Scottish Crown Office blocks release of documents vital for Craig Murray’s defence
10 September 2020
The Scottish Crown Office and Procurator Fiscal Service (COPFS) are blocking efforts by journalist Craig Murray to access documents necessary for his legal defence against charges of contempt of court. Murray faces up to two years in jail and/or an unlimited fine for his reporting activities during the trial, earlier this year, of former Scottish First Minister, Alex Salmond, on sex offence charges.
Murray is accused of having “impeded or prejudiced” the former Scottish National Party (SNP) leader’s trial by his reporting and analysis of events leading up to the hearing. His popular blog offered insight into the vicious faction fight within the Scottish National Party and ruling establishment that set current First Minister Nicola Sturgeon against Salmond, her predecessor, and which culminated in the trial.
Murray is also accused of publishing material which could have led to the identification of one of the complainants in the case against Salmond. Yet Murray identified no-one, nor did he publish material which could allow identification. Any reports he published were less explicit than many published in the mainstream press, none of whose reporters face comparable proceedings against them.
Murray is known internationally for his work in defence of Julian Assange and commentary on the techniques deployed by the British state, judiciary and media against the world’s most famous political prisoner and founder of Wikileaks. He has decided to set aside work on his own defence to travel to London’s Old Bailey to report on the ongoing hearings in the Assange case, which resumed this Monday for three-four weeks. The hearing is the product of years of efforts to dispatch Assange to the United States, where he faces up to 175 years in jail. Murray was recently inexplicably denied the renewal of his membership of the National Union of Journalists, meaning he has had to report proceedings from one of the few seats available in the public gallery.
In his reporting on the Salmond case, Murray, a former diplomat, has exposed the machinations of the powerful forces seeking to silence and jail the former SNP leader. But Murray’s own views—he is a Scottish nationalist, an SNP member, and an advocate of a nationalist uprising for Scottish independence—are themselves dangerous and hopelessly reactionary. He takes a clearly partisan stance in an internecine conflict between two bourgeois factions equally hostile to the working class.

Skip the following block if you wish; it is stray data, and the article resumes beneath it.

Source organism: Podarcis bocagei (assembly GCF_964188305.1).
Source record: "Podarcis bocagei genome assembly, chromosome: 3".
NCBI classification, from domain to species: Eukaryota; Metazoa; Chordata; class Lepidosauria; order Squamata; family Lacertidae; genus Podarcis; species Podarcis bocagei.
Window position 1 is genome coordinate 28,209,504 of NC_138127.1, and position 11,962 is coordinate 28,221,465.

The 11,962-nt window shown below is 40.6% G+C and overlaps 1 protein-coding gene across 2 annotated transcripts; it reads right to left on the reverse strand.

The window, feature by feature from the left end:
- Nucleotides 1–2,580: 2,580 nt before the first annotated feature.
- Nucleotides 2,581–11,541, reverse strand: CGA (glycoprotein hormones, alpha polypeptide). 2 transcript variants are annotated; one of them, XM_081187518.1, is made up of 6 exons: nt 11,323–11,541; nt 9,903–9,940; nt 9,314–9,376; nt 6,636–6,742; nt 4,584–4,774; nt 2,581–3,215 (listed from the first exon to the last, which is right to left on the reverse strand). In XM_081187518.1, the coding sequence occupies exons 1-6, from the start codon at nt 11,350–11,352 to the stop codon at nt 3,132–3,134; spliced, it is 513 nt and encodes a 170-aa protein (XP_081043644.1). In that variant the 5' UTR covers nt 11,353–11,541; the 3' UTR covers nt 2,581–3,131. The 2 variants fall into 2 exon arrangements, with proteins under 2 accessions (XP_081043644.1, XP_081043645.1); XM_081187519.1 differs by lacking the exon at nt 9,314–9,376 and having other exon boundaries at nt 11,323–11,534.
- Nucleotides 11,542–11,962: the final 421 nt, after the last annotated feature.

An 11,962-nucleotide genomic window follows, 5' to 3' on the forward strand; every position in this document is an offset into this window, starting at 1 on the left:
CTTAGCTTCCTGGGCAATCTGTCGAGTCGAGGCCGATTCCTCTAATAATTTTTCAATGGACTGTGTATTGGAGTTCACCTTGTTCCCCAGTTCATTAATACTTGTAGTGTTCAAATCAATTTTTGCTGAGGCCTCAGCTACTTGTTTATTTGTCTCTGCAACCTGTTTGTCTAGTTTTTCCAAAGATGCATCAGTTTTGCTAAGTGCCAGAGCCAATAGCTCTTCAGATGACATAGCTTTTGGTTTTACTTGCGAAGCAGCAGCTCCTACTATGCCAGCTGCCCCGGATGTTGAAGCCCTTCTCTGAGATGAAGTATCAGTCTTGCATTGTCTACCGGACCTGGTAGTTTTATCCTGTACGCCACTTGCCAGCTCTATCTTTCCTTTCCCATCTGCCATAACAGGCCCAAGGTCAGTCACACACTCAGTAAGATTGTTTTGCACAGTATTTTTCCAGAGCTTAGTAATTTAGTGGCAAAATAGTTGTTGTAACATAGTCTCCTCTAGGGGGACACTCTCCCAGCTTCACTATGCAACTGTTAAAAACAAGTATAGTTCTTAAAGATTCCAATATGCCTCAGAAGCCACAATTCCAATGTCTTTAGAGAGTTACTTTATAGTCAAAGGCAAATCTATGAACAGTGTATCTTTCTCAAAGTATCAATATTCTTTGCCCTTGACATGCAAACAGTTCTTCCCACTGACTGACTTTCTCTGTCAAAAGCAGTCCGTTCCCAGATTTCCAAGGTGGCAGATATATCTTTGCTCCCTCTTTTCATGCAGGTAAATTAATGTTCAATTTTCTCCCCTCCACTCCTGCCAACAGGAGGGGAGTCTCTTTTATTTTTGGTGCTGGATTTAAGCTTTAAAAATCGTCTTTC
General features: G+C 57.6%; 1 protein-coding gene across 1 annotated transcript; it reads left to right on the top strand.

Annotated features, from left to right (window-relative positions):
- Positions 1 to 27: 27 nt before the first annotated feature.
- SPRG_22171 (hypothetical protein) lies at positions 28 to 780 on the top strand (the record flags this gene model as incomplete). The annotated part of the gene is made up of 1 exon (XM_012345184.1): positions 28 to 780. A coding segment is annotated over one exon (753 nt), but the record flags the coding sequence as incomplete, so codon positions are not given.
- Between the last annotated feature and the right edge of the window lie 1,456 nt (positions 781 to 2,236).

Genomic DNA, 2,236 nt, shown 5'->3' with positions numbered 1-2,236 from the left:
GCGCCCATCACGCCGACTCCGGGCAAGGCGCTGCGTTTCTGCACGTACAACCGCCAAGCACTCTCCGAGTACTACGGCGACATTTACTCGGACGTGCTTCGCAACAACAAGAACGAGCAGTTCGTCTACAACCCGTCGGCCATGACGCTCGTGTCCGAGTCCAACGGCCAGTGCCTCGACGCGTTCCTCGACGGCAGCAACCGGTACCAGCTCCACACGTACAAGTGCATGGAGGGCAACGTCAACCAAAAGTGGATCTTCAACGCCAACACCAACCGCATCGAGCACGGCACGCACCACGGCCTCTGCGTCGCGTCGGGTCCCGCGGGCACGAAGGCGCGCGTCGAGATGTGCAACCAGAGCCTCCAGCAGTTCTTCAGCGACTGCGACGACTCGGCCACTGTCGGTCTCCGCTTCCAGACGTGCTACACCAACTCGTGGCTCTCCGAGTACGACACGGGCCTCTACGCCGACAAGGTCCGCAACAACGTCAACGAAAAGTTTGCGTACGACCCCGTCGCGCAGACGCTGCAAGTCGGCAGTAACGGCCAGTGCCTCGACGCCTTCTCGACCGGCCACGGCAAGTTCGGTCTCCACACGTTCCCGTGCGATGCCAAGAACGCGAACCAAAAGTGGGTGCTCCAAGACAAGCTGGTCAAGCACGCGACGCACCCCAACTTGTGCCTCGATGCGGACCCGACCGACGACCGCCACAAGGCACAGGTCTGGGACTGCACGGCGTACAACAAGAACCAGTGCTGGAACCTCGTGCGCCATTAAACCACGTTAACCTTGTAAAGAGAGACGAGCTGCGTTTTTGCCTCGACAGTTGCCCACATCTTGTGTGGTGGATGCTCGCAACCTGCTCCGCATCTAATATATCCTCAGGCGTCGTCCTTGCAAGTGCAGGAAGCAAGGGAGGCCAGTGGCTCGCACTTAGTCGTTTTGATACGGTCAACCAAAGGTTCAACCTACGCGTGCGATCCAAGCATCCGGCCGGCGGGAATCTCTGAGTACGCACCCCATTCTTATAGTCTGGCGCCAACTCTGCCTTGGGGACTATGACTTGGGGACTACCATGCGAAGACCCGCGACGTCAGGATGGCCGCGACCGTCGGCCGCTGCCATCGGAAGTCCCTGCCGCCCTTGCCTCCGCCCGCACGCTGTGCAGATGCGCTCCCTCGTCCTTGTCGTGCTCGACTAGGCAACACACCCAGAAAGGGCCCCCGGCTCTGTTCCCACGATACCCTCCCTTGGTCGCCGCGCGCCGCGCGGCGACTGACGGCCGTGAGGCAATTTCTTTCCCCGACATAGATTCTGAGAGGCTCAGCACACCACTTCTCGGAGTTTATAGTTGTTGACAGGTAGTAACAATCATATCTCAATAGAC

Salmond resigned as SNP leader and first minister following the 2014 referendum on Scottish independence, which voted “No” by 55 to 45 percent. In 2016, Salmond began to drop hints of disagreement with Sturgeon for not forcefully demanding a swift second referendum on independence.
Sturgeon has stated that a new independence poll would have to be approved by the British government and should only take place if there was a sustained majority for it. In the meantime, she sought coalition alliances with the Labour Party and Liberal Democrats and positioned the SNP as a leading force advocating for both Scotland and the UK remaining in the European Union—with the aim of cultivating support domestically and in Europe’s capitals. During the pandemic, Sturgeon’s government has implemented measures every bit as catastrophic as those of Boris Johnson, differing generally only in presentation and timing.
The SNP is far ahead of all its rivals in the opinion polls, despite the party’s ever more open assault on workers’ living standards in the interests of finance capital. The Labour Party, once dominant in Scotland, is in a state of freefall, third in polls, and barely ahead of the Liberal Democrats.
This has emboldened the most hard-line nationalist supporters, associated with the All Under One Banner umbrella group and including the entire Scottish pseudo-left, to demand a new independence referendum, legally recognised by Westminster or not. Many of these forces, including Murray, view Salmond as their leader in waiting.
Scottish independence offers nothing to the working class other than to sow dangerous divisions that undermine a unified struggle against the capitalist enemy on both sides of the border. Whether attached to Britain, Scotland’s biggest market, or seeking re-admittance to the EU post-Brexit, the Scottish bourgeoisie will aim to ramp up exploitation, lower corporate taxes, and slash spending on essential services and welfare to compete for inward investment by the transnational corporations and banks and to secure a greater international market share.